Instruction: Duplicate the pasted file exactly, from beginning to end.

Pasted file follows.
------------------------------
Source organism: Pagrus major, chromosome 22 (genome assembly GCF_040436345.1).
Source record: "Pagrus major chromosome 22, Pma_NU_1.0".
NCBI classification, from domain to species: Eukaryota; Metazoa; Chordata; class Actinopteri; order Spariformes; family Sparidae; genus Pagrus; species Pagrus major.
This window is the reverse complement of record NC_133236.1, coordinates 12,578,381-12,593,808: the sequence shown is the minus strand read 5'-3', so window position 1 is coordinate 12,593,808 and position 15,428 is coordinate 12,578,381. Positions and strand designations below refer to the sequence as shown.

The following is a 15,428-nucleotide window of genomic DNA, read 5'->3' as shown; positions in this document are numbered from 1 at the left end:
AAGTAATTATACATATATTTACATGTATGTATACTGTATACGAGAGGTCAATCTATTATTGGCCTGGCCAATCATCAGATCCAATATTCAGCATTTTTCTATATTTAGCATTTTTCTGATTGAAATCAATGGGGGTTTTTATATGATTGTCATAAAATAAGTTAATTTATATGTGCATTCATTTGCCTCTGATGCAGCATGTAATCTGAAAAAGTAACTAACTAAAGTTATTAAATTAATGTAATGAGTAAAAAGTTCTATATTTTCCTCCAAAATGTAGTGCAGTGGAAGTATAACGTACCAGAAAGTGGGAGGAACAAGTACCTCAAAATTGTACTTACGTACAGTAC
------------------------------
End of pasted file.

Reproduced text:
Source organism: Pagrus major, chromosome 22 (genome assembly GCF_040436345.1).
Source record: "Pagrus major chromosome 22, Pma_NU_1.0".
NCBI classification, from domain to species: Eukaryota; Metazoa; Chordata; class Actinopteri; order Spariformes; family Sparidae; genus Pagrus; species Pagrus major.
This window is the reverse complement of record NC_133236.1, coordinates 12,578,381-12,593,808: the sequence shown is the minus strand read 5'-3', so window position 1 is coordinate 12,593,808 and position 15,428 is coordinate 12,578,381. Positions and strand designations below refer to the sequence as shown.

The following is a 15,428-nucleotide window of genomic DNA, read 5'->3' as shown; positions in this document are numbered from 1 at the left end:
AAGTAATTATACATATATTTACATGTATGTATACTGTATACGAGAGGTCAATCTATTATTGGCCTGGCCAATCATCAGATCCAATATTCAGCATTTTTCTATATTTAGCATTTTTCTGATTGAAATCAATGGGGGTTTTTATATGATTGTCATAAAATAAGTTAATTTATATGTGCATTCATTTGCCTCTGATGCAGCATGTAATCTGAAAAAGTAACTAACTAAAGTTATTAAATTAATGTAATGAGTAAAAAGTTCTATATTTTCCTCCAAAATGTAGTGCAGTGGAAGTATAACGTACCAGAAAGTGGGAGGAACAAGTACCTCAAAATTGTACTTACGTACAGTAC